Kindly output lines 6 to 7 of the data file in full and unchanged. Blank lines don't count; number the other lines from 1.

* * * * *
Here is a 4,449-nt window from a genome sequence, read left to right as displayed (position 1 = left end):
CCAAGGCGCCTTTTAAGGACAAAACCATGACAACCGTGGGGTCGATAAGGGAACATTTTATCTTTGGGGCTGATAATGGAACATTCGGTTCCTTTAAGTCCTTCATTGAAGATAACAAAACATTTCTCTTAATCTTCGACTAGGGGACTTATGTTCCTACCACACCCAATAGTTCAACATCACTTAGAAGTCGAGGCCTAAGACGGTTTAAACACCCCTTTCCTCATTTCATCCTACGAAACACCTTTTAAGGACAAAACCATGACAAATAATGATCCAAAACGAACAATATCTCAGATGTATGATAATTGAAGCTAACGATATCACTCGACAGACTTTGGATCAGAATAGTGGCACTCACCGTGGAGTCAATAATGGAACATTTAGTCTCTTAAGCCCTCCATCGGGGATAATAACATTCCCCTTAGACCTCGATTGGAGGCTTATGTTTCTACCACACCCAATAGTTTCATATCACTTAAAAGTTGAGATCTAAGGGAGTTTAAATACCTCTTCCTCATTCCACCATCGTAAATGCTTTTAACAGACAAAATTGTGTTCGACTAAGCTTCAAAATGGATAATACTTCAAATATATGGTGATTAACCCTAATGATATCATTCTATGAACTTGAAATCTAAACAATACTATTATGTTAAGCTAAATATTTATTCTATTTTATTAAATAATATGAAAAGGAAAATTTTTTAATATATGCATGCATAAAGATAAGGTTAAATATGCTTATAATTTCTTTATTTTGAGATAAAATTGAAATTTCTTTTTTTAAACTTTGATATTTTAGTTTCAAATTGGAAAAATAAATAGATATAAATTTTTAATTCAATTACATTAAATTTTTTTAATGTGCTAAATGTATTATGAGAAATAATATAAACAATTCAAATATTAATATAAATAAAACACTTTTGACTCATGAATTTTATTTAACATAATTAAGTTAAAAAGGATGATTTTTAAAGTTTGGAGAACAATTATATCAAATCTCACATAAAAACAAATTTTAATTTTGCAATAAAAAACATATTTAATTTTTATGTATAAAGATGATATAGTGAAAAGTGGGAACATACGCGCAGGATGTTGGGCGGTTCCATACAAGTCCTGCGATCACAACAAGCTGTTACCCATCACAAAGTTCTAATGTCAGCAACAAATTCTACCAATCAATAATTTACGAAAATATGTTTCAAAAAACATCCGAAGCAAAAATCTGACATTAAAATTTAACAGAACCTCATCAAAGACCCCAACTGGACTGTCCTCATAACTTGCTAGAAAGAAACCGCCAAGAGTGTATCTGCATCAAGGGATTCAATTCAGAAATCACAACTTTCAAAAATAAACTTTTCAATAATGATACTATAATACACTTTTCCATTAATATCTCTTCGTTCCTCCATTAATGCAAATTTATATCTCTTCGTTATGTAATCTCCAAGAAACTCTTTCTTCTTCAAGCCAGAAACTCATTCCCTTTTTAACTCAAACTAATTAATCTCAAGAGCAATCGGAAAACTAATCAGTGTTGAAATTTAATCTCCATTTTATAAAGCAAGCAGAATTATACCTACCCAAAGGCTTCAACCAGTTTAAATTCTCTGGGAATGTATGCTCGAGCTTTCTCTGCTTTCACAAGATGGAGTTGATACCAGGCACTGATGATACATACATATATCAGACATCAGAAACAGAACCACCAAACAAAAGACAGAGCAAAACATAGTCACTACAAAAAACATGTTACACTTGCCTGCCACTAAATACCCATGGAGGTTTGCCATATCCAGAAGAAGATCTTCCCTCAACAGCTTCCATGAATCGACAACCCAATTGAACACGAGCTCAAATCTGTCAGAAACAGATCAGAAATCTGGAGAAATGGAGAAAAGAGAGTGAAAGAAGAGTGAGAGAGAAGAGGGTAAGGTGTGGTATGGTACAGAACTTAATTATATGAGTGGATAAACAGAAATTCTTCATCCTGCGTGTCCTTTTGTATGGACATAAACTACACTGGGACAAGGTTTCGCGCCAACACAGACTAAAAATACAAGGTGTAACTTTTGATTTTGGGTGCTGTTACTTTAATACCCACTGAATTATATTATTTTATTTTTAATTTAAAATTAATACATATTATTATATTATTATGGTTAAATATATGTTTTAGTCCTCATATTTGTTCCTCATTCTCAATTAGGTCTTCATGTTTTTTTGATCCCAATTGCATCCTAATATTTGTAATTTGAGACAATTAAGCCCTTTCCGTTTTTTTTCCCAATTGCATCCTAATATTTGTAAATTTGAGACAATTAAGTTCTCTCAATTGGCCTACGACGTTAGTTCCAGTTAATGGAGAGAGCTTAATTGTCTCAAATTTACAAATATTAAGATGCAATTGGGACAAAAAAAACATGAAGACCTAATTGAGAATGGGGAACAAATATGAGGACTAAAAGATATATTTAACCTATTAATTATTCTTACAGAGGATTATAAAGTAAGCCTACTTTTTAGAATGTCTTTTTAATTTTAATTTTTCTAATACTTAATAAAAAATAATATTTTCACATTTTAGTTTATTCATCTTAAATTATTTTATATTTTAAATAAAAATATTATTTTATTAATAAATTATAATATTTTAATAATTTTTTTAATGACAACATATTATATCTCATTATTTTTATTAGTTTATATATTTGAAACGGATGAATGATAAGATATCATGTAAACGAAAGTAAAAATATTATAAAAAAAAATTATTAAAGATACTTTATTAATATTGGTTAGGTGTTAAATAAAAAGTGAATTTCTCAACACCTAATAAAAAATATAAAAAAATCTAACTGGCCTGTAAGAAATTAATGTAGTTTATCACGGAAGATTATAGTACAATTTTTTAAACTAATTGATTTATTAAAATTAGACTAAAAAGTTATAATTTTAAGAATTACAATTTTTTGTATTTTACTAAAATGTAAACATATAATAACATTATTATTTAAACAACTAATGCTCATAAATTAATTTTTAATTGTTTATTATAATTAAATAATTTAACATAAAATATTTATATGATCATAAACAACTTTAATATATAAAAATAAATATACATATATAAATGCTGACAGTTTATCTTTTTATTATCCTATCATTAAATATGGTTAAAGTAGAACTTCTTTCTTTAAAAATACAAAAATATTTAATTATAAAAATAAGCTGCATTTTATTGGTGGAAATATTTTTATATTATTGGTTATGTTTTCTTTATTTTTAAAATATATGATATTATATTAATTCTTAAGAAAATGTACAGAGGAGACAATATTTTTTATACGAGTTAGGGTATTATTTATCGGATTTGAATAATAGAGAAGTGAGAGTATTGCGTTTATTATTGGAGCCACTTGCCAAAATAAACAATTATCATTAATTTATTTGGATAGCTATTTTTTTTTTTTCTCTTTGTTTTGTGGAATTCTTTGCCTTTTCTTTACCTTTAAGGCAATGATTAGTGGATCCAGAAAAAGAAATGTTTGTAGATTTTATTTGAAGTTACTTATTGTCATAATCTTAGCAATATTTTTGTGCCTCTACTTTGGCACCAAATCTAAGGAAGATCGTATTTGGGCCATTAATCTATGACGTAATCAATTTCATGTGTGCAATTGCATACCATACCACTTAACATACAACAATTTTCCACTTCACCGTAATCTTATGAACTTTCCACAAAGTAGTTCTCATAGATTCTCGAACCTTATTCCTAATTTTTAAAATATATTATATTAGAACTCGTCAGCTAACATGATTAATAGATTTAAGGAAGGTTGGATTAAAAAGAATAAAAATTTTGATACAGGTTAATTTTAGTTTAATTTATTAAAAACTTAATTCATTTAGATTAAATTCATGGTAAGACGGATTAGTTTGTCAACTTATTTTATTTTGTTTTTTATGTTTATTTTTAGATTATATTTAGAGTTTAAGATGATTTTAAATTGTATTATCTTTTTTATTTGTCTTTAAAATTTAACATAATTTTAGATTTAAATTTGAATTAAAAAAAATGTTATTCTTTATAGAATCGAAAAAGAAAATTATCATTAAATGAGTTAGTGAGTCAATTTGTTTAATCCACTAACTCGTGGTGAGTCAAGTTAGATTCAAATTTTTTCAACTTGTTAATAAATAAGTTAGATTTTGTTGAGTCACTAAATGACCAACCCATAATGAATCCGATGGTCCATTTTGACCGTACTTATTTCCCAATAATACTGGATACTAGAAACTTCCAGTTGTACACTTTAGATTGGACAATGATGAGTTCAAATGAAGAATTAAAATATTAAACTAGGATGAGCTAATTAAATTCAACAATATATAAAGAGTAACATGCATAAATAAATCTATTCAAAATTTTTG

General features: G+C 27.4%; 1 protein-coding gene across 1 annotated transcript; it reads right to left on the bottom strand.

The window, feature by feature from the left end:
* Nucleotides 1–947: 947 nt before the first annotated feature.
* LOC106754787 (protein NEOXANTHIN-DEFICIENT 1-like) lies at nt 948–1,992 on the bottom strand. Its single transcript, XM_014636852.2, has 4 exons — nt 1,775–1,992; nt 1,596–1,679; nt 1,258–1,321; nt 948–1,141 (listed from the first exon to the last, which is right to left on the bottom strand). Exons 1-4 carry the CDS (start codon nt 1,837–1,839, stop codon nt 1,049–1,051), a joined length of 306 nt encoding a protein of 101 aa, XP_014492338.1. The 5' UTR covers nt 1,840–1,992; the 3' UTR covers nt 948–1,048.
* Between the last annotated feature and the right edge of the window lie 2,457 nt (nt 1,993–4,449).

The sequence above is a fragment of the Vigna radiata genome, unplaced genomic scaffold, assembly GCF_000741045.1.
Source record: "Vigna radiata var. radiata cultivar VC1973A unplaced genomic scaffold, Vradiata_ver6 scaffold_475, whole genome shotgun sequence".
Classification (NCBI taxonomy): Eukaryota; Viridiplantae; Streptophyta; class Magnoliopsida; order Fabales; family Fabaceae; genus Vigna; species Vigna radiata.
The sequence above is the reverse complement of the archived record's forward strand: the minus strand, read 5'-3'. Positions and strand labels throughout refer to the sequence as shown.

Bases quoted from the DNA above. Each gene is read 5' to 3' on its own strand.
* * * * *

* LOC106754787 (protein NEOXANTHIN-DEFICIENT 1-like) lies at nt 948–1,992 on the bottom strand. Its single transcript, XM_014636852.2, has 4 exons — nt 1,775–1,992; nt 1,596–1,679; nt 1,258–1,321; nt 948–1,141 (listed from the first exon to the last, which is right to left on the bottom strand). Exons 1-4 carry the CDS (start codon nt 1,837–1,839, stop codon nt 1,049–1,051), a joined length of 306 nt encoding a protein of 101 aa, XP_014492338.1. The 5' UTR covers nt 1,840–1,992; the 3' UTR covers nt 948–1,048.
* Between the last annotated feature and the right edge of the window lie 2,457 nt (nt 1,993–4,449).